More tips: http://www.epa.gov/earthday/actonclimate/

Editor's Note: The opinions expressed here are those of the author. They do not reflect EPA policy, endorsement, or action, and EPA does not verify the accuracy or science of the contents of the blog.

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Earth Day and the President’s Climate Action Plan

The arrival of Earth Day is the perfect opportunity to reflect on the work EPA does to protect the health of Americans and the environment. Early last summer, the President announced his Climate Action Plan calling on the federal government to work together with states, tribes, cities, industries, consumers and the international community to address one of the greatest challenges of our time.

Over the past year, one of our top priorities has been addressing our changing climate, so let me fill you in on our progress so far on the many important steps we are taking to cut harmful greenhouse gas pollution.

Power Plants – Last September, EPA Administrator Gina McCarthy signed the proposed Carbon Pollution Standards for New Power Plants .  Based on current trends in the power sector and available pollution control technology, the proposal will protect public health and address climate change while ensuring reliable, affordable, and clean power for American businesses and families. It will also ensure that power companies investing in new fossil fuel-fired power plants – which often operate for more than 40 years – will use technologies that limit emissions of harmful carbon pollution. The agency is now taking public comment on the proposal until May 9. More

Editor's Note: The views expressed here are intended to explain EPA policy. They do not change anyone's rights or obligations.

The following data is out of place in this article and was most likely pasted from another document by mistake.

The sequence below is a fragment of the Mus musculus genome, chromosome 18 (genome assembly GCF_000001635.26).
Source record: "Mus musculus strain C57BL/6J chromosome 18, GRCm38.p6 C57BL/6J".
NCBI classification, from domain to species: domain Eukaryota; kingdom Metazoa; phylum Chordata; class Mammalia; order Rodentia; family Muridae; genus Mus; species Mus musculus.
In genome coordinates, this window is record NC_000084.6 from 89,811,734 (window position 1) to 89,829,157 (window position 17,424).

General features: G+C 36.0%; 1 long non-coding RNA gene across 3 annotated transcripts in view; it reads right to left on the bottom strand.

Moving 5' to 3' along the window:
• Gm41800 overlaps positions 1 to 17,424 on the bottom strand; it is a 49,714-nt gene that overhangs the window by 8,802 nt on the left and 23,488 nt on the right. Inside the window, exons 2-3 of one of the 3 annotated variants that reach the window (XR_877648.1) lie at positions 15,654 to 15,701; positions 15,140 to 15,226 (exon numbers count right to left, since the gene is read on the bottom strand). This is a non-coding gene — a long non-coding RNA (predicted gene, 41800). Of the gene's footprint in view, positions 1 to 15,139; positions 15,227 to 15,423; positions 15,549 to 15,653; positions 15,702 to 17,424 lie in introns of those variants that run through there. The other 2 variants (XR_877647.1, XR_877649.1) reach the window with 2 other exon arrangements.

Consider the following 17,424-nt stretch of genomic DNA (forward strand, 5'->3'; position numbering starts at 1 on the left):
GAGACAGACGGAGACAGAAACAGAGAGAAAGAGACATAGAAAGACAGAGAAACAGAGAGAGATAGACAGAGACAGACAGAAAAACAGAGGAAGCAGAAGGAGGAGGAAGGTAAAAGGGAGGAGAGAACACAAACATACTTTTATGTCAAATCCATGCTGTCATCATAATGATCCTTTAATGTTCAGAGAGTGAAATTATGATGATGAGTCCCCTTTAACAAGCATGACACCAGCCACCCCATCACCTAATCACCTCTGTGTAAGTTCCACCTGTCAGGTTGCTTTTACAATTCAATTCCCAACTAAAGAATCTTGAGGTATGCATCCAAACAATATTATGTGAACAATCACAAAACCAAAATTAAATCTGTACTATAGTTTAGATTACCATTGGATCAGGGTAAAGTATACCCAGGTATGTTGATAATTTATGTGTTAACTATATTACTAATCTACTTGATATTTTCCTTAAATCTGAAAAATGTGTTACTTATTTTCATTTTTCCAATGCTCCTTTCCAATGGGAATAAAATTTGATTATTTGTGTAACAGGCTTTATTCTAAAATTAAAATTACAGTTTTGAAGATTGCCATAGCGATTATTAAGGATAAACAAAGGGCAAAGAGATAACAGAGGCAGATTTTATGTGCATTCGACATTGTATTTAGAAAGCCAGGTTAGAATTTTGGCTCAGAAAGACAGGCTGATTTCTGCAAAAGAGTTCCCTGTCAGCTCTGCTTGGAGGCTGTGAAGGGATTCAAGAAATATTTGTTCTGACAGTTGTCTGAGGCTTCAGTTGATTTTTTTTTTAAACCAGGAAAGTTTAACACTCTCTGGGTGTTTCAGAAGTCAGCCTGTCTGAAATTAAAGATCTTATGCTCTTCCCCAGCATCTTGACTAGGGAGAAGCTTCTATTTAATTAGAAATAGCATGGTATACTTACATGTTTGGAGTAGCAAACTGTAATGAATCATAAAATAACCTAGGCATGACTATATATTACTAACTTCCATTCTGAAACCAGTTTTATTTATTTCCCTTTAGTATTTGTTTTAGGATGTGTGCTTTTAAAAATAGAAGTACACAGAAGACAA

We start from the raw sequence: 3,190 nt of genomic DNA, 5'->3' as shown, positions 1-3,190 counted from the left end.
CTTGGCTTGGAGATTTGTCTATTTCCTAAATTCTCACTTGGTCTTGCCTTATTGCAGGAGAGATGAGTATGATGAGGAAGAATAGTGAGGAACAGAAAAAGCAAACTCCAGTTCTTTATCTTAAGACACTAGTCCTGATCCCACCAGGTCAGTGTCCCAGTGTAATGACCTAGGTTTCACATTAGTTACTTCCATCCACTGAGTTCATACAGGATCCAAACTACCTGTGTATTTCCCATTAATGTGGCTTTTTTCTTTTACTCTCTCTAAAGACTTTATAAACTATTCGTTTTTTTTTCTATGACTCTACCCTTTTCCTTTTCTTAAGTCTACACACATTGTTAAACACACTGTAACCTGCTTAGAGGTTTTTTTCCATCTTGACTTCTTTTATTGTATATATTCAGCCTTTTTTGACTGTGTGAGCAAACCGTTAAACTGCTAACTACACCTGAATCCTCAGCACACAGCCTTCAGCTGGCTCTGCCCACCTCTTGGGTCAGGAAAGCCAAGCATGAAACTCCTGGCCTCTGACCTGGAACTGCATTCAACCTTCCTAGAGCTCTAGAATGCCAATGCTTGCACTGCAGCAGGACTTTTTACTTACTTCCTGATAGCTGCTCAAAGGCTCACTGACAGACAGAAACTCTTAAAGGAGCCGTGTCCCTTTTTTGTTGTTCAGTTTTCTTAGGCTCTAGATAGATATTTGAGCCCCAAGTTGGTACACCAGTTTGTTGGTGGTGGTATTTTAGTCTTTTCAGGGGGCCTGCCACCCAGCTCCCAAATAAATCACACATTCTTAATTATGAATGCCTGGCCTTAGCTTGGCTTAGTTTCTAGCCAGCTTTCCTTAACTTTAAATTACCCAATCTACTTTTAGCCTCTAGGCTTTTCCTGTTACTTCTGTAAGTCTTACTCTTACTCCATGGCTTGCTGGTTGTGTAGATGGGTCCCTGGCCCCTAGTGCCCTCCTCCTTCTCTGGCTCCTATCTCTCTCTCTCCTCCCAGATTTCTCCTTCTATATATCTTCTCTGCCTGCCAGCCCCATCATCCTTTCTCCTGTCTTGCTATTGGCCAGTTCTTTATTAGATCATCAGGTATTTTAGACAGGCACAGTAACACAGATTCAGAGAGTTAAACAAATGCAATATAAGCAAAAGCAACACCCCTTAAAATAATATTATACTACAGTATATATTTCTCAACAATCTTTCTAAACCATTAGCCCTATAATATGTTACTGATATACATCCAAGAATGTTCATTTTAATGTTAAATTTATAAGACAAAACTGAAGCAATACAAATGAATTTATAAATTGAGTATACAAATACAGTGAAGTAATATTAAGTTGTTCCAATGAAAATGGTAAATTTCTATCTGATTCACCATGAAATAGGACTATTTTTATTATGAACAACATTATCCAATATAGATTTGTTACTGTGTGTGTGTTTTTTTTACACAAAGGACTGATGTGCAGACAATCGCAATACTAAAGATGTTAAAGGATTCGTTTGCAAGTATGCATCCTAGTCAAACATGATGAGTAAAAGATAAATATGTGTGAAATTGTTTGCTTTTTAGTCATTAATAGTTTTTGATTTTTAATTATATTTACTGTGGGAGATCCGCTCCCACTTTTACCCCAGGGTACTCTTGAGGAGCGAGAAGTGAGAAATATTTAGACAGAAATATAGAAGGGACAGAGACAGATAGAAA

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Spread The Word: Cutting Your Costs from Climate Change

Green For All and The U.S. Environmental Protection Agency

Few of us can afford extra expenses. And yet every day we all are paying a high cost for the effects of climate change, and likely don’t even know it. More and more often, what we used to call “natural” disasters aren’t natural at all. They are the costly results of man-made decisions that allow pollution to adversely affect our planet’s temperature, atmosphere and weather. An issue that once seemed of little consequence in our daily lives is now hitting closer to home.

When you’re paying more for heat and air conditioning to stay comfortable during “record high or low” temperatures, you’re paying for climate change. Or when the cost of fruit, vegetables and other food staples goes up because of severe droughts and floods in America’s agricultural zones, you’re paying for climate change. And those of us who’ve had the devastating misfortunate of losing loved ones and homes even to hurricanes, super storms and other natural disasters that seem to occur more frequently know that the costs of climate change are far too high. More

Editor's Note: The views expressed here are intended to explain EPA policy. They do not change anyone's rights or obligations.